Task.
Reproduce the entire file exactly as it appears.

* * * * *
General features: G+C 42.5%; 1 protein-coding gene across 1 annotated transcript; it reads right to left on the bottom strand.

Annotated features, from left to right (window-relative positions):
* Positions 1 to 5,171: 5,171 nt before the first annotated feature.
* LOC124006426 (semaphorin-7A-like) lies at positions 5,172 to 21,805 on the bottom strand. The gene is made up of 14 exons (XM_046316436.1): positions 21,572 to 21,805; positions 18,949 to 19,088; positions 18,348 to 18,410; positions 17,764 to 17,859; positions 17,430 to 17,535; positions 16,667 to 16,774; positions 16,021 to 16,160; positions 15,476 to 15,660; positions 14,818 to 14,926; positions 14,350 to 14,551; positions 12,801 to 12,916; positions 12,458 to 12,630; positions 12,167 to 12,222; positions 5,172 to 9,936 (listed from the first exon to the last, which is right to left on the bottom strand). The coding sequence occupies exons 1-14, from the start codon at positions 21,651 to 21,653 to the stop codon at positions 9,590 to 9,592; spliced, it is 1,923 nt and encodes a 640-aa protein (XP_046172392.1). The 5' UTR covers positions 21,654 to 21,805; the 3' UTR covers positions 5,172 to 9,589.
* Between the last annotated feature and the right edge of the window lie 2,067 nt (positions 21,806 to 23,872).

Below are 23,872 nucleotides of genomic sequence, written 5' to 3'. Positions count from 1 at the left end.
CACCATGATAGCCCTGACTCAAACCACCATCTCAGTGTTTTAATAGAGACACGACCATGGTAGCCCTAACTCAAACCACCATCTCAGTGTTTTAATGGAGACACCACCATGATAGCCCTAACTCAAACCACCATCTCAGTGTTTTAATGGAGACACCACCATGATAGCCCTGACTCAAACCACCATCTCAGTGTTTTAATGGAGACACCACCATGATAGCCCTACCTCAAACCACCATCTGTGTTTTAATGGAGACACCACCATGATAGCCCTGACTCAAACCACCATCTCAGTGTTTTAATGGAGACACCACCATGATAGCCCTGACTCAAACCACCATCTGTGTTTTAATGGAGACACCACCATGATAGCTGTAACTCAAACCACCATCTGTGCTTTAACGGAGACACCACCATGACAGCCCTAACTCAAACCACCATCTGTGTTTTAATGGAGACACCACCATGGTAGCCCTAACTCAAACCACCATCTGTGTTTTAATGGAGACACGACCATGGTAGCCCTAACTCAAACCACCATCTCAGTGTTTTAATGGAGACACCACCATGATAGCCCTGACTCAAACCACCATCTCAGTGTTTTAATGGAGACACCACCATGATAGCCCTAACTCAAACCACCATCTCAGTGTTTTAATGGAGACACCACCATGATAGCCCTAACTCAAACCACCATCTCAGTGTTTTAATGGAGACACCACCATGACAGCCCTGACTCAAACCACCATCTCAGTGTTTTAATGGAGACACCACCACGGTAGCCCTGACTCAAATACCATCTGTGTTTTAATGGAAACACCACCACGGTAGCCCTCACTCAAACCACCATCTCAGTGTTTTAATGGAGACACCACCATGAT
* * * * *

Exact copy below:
General features: G+C 42.5%; 1 protein-coding gene across 1 annotated transcript; it reads right to left on the bottom strand.

Annotated features, from left to right (window-relative positions):
* Positions 1 to 5,171: 5,171 nt before the first annotated feature.
* LOC124006426 (semaphorin-7A-like) lies at positions 5,172 to 21,805 on the bottom strand. The gene is made up of 14 exons (XM_046316436.1): positions 21,572 to 21,805; positions 18,949 to 19,088; positions 18,348 to 18,410; positions 17,764 to 17,859; positions 17,430 to 17,535; positions 16,667 to 16,774; positions 16,021 to 16,160; positions 15,476 to 15,660; positions 14,818 to 14,926; positions 14,350 to 14,551; positions 12,801 to 12,916; positions 12,458 to 12,630; positions 12,167 to 12,222; positions 5,172 to 9,936 (listed from the first exon to the last, which is right to left on the bottom strand). The coding sequence occupies exons 1-14, from the start codon at positions 21,651 to 21,653 to the stop codon at positions 9,590 to 9,592; spliced, it is 1,923 nt and encodes a 640-aa protein (XP_046172392.1). The 5' UTR covers positions 21,654 to 21,805; the 3' UTR covers positions 5,172 to 9,589.
* Between the last annotated feature and the right edge of the window lie 2,067 nt (positions 21,806 to 23,872).

Below are 23,872 nucleotides of genomic sequence, written 5' to 3'. Positions count from 1 at the left end.
CACCATGATAGCCCTGACTCAAACCACCATCTCAGTGTTTTAATAGAGACACGACCATGGTAGCCCTAACTCAAACCACCATCTCAGTGTTTTAATGGAGACACCACCATGATAGCCCTAACTCAAACCACCATCTCAGTGTTTTAATGGAGACACCACCATGATAGCCCTGACTCAAACCACCATCTCAGTGTTTTAATGGAGACACCACCATGATAGCCCTACCTCAAACCACCATCTGTGTTTTAATGGAGACACCACCATGATAGCCCTGACTCAAACCACCATCTCAGTGTTTTAATGGAGACACCACCATGATAGCCCTGACTCAAACCACCATCTGTGTTTTAATGGAGACACCACCATGATAGCTGTAACTCAAACCACCATCTGTGCTTTAACGGAGACACCACCATGACAGCCCTAACTCAAACCACCATCTGTGTTTTAATGGAGACACCACCATGGTAGCCCTAACTCAAACCACCATCTGTGTTTTAATGGAGACACGACCATGGTAGCCCTAACTCAAACCACCATCTCAGTGTTTTAATGGAGACACCACCATGATAGCCCTGACTCAAACCACCATCTCAGTGTTTTAATGGAGACACCACCATGATAGCCCTAACTCAAACCACCATCTCAGTGTTTTAATGGAGACACCACCATGATAGCCCTAACTCAAACCACCATCTCAGTGTTTTAATGGAGACACCACCATGACAGCCCTGACTCAAACCACCATCTCAGTGTTTTAATGGAGACACCACCACGGTAGCCCTGACTCAAATACCATCTGTGTTTTAATGGAAACACCACCACGGTAGCCCTCACTCAAACCACCATCTCAGTGTTTTAATGGAGACACCACCATGAT